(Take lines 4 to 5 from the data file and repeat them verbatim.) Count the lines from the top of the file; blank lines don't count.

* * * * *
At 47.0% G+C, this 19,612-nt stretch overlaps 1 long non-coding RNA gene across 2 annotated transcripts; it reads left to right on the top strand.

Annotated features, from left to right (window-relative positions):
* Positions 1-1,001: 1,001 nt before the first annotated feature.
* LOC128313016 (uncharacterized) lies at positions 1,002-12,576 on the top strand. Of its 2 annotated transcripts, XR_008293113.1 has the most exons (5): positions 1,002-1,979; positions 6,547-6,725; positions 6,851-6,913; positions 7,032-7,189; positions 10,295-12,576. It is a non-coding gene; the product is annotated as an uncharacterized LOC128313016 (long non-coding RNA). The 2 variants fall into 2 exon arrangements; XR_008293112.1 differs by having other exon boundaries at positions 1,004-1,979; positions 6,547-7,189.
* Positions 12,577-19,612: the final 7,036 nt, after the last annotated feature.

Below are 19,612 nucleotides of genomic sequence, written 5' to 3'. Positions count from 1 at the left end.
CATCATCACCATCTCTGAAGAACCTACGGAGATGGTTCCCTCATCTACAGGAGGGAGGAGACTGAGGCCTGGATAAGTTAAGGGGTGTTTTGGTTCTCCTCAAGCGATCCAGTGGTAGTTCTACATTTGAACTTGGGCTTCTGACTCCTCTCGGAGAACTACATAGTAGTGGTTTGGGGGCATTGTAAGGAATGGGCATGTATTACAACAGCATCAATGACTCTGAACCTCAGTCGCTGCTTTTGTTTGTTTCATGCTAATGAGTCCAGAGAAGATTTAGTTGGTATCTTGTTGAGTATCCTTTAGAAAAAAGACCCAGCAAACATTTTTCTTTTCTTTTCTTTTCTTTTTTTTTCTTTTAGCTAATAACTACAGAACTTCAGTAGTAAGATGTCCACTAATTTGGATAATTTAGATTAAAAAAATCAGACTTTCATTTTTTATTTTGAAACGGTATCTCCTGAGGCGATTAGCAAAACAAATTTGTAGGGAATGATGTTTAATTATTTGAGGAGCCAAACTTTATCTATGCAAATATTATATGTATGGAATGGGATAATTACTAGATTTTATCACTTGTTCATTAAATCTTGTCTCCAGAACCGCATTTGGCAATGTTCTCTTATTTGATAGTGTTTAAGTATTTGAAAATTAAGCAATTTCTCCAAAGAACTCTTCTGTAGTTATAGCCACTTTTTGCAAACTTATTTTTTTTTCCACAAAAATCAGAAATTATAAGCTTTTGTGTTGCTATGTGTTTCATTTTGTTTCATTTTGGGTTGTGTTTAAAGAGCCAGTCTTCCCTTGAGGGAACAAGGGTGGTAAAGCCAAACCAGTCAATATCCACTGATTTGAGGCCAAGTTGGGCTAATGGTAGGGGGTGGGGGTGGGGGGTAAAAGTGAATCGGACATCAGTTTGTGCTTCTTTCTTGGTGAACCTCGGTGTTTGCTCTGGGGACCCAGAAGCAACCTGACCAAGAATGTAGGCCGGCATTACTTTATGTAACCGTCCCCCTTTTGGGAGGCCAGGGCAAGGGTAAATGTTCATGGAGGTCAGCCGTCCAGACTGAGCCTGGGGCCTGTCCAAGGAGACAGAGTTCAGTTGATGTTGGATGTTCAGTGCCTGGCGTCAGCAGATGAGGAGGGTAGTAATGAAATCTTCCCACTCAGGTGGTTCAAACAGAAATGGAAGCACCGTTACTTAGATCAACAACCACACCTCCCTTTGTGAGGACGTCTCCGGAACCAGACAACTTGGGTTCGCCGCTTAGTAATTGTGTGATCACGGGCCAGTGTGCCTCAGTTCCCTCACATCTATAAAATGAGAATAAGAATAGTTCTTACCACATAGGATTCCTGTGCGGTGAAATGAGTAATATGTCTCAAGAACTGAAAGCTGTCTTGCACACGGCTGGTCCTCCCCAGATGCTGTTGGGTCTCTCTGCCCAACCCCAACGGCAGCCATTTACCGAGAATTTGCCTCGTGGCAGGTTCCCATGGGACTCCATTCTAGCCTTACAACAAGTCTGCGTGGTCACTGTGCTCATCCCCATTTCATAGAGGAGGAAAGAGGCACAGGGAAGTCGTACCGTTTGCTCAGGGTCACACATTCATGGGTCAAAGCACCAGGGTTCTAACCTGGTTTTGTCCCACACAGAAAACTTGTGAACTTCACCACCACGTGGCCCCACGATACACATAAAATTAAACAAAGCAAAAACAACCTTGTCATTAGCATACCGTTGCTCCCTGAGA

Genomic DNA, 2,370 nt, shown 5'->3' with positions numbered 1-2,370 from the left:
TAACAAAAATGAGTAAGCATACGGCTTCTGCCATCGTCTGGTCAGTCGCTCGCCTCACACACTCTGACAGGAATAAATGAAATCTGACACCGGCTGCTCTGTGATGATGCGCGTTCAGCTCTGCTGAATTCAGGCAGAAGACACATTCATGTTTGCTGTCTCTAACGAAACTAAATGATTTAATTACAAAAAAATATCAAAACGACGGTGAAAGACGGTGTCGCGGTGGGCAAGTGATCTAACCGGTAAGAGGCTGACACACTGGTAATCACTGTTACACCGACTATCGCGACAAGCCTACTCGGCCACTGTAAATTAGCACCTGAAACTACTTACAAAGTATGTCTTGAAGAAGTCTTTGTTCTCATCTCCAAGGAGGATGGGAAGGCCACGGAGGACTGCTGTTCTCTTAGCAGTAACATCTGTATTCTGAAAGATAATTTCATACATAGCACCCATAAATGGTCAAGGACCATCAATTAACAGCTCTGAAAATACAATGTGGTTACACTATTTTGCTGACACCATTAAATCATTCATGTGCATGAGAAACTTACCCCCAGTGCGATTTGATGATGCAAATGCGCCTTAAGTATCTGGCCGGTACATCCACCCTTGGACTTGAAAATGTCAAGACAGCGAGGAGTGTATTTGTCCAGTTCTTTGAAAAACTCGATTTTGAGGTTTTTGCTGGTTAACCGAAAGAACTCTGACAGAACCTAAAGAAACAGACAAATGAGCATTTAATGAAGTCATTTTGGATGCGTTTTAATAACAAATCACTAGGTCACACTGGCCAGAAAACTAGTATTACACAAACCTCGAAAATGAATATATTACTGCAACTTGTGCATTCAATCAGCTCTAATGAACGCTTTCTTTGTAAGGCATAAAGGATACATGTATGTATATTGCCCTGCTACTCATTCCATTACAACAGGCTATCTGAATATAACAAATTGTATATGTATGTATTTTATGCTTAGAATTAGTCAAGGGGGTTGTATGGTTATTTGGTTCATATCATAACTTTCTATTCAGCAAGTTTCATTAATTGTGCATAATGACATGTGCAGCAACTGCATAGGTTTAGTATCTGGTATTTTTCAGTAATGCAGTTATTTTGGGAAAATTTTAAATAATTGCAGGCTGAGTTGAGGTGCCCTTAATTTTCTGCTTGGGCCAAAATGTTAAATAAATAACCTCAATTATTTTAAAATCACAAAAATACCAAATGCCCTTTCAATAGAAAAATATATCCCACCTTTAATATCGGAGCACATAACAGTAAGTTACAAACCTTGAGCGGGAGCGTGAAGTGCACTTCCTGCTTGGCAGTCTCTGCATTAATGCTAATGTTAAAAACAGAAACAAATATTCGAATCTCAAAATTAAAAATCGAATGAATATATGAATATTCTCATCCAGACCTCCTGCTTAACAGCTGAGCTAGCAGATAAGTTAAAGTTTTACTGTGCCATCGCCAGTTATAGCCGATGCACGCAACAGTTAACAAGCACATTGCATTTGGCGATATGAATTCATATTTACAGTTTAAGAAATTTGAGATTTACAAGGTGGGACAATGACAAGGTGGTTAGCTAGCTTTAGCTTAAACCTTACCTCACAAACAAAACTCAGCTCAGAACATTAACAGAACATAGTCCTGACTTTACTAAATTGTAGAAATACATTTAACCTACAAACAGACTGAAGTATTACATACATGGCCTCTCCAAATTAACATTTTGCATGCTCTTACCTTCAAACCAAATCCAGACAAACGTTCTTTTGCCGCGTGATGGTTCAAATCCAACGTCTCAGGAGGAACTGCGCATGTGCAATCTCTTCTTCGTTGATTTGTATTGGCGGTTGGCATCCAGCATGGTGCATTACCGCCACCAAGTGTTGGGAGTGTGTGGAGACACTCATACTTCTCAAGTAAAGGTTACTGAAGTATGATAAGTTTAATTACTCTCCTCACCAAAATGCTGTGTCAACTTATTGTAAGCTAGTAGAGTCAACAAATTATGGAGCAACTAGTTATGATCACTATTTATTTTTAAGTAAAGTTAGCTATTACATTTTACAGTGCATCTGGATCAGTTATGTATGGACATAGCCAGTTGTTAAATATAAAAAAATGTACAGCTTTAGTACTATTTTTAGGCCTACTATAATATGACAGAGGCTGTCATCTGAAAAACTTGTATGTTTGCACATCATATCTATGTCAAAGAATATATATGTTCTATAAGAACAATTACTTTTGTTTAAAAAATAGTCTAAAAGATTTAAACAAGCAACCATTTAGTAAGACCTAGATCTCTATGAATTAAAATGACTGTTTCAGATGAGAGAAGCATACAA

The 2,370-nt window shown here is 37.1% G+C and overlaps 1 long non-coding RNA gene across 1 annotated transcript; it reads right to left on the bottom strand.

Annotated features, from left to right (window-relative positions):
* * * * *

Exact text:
* LOC128313016 (uncharacterized) lies at positions 1,002-12,576 on the top strand. Of its 2 annotated transcripts, XR_008293113.1 has the most exons (5): positions 1,002-1,979; positions 6,547-6,725; positions 6,851-6,913; positions 7,032-7,189; positions 10,295-12,576. It is a non-coding gene; the product is annotated as an uncharacterized LOC128313016 (long non-coding RNA). The 2 variants fall into 2 exon arrangements; XR_008293112.1 differs by having other exon boundaries at positions 1,004-1,979; positions 6,547-7,189.
* Positions 12,577-19,612: the final 7,036 nt, after the last annotated feature.